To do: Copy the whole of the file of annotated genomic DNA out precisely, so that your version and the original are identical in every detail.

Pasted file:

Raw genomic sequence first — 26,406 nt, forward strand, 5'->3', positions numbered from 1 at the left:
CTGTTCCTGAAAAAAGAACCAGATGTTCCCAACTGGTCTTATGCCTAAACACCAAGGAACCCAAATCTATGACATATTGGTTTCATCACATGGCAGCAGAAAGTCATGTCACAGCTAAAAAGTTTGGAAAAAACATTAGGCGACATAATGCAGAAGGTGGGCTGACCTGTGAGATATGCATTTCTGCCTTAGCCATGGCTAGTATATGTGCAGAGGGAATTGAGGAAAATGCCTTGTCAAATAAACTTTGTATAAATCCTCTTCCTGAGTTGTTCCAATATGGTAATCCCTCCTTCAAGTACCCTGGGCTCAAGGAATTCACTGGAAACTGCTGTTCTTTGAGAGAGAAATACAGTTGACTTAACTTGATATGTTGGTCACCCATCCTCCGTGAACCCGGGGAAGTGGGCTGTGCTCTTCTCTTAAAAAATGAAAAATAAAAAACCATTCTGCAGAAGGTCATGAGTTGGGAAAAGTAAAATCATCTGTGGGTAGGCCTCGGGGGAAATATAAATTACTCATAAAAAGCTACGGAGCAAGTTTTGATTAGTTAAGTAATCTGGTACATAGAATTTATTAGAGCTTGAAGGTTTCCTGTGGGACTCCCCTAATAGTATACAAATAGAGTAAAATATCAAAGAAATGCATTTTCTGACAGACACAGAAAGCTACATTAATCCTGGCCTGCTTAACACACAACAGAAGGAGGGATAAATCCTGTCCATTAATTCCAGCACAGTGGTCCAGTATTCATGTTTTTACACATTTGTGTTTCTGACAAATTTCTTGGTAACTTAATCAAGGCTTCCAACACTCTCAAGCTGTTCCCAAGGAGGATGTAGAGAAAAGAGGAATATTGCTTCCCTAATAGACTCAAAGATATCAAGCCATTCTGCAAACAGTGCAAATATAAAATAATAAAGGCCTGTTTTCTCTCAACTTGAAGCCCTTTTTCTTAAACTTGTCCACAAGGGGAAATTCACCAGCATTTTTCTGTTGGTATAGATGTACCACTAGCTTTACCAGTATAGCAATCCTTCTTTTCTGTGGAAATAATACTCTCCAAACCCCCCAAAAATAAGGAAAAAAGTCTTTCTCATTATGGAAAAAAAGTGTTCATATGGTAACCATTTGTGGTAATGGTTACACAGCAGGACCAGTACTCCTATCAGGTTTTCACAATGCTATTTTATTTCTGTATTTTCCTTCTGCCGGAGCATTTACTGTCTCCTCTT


Raw genomic sequence first — 26,406 nt, forward strand, 5'->3', positions numbered from 1 at the left:
CTGTTCCTGAAAAAAGAACCAGATGTTCCCAACTGGTCTTATGCCTAAACACCAAGGAACCCAAATCTATGACATATTGGTTTCATCACATGGCAGCAGAAAGTCATGTCACAGCTAAAAAGTTTGGAAAAAACATTAGGCGACATAATGCAGAAGGTGGGCTGACCTGTGAGATATGCATTTCTGCCTTAGCCATGGCTAGTATATGTGCAGAGGGAATTGAGGAAAATGCCTTGTCAAATAAACTTTGTATAAATCCTCTTCCTGAGTTGTTCCAATATGGTAATCCCTCCTTCAAGTACCCTGGGCTCAAGGAATTCACTGGAAACTGCTGTTCTTTGAGAGAGAAATACAGTTGACTTAACTTGATATGTTGGTCACCCATCCTCCGTGAACCCGGGGAAGTGGGCTGTGCTCTTCTCTTAAAAAATGAAAAATAAAAAACCATTCTGCAGAAGGTCATGAGTTGGGAAAAGTAAAATCATCTGTGGGTAGGCCTCGGGGGAAATATAAATTACTCATAAAAAGCTACGGAGCAAGTTTTGATTAGTTAAGTAATCTGGTACATAGAATTTATTAGAGCTTGAAGGTTTCCTGTGGGACTCCCCTAATAGTATACAAATAGAGTAAAATATCAAAGAAATGCATTTTCTGACAGACACAGAAAGCTACATTAATCCTGGCCTGCTTAACACACAACAGAAGGAGGGATAAATCCTGTCCATTAATTCCAGCACAGTGGTCCAGTATTCATGTTTTTACACATTTGTGTTTCTGACAAATTTCTTGGTAACTTAATCAAGGCTTCCAACACTCTCAAGCTGTTCCCAAGGAGGATGTAGAGAAAAGAGGAATATTGCTTCCCTAATAGACTCAAAGATATCAAGCCATTCTGCAAACAGTGCAAATATAAAATAATAAAGGCCTGTTTTCTCTCAACTTGAAGCCCTTTTTCTTAAACTTGTCCACAAGGGGAAATTCACCAGCATTTTTCTGTTGGTATAGATGTACCACTAGCTTTACCAGTATAGCAATCCTTCTTTTCTGTGGAAATAATACTCTCCAAACCCCCCAAAAATAAGGAAAAAAGTCTTTCTCATTATGGAAAAAAAGTGTTCATATGGTAACCATTTGTGGTAATGGTTACACAGCAGGACCAGTACTCCTATCAGGTTTTCACAATGCTATTTTATTTCTGTATTTTCCTTCTGCCGGAGCATTTACTGTCTCCTCTT